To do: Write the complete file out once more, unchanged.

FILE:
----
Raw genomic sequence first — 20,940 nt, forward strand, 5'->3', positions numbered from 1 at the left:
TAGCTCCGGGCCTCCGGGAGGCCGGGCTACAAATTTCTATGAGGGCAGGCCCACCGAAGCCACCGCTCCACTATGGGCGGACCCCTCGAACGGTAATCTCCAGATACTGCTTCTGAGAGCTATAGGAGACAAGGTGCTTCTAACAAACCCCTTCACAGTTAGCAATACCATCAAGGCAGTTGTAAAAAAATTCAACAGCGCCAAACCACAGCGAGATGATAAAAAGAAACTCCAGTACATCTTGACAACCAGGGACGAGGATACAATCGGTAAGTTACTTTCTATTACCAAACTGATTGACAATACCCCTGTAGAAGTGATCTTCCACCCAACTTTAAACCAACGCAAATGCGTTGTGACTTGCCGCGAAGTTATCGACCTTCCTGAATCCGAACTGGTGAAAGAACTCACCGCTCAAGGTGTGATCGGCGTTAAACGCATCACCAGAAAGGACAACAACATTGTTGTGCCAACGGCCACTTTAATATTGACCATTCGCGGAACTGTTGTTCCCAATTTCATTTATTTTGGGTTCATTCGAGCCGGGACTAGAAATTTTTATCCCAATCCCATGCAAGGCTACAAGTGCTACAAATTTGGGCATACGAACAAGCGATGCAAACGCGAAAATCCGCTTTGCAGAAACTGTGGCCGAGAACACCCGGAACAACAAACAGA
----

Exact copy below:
Raw genomic sequence first — 20,940 nt, forward strand, 5'->3', positions numbered from 1 at the left:
TAGCTCCGGGCCTCCGGGAGGCCGGGCTACAAATTTCTATGAGGGCAGGCCCACCGAAGCCACCGCTCCACTATGGGCGGACCCCTCGAACGGTAATCTCCAGATACTGCTTCTGAGAGCTATAGGAGACAAGGTGCTTCTAACAAACCCCTTCACAGTTAGCAATACCATCAAGGCAGTTGTAAAAAAATTCAACAGCGCCAAACCACAGCGAGATGATAAAAAGAAACTCCAGTACATCTTGACAACCAGGGACGAGGATACAATCGGTAAGTTACTTTCTATTACCAAACTGATTGACAATACCCCTGTAGAAGTGATCTTCCACCCAACTTTAAACCAACGCAAATGCGTTGTGACTTGCCGCGAAGTTATCGACCTTCCTGAATCCGAACTGGTGAAAGAACTCACCGCTCAAGGTGTGATCGGCGTTAAACGCATCACCAGAAAGGACAACAACATTGTTGTGCCAACGGCCACTTTAATATTGACCATTCGCGGAACTGTTGTTCCCAATTTCATTTATTTTGGGTTCATTCGAGCCGGGACTAGAAATTTTTATCCCAATCCCATGCAAGGCTACAAGTGCTACAAATTTGGGCATACGAACAAGCGATGCAAACGCGAAAATCCGCTTTGCAGAAACTGTGGCCGAGAACACCCGGAACAACAAACAGA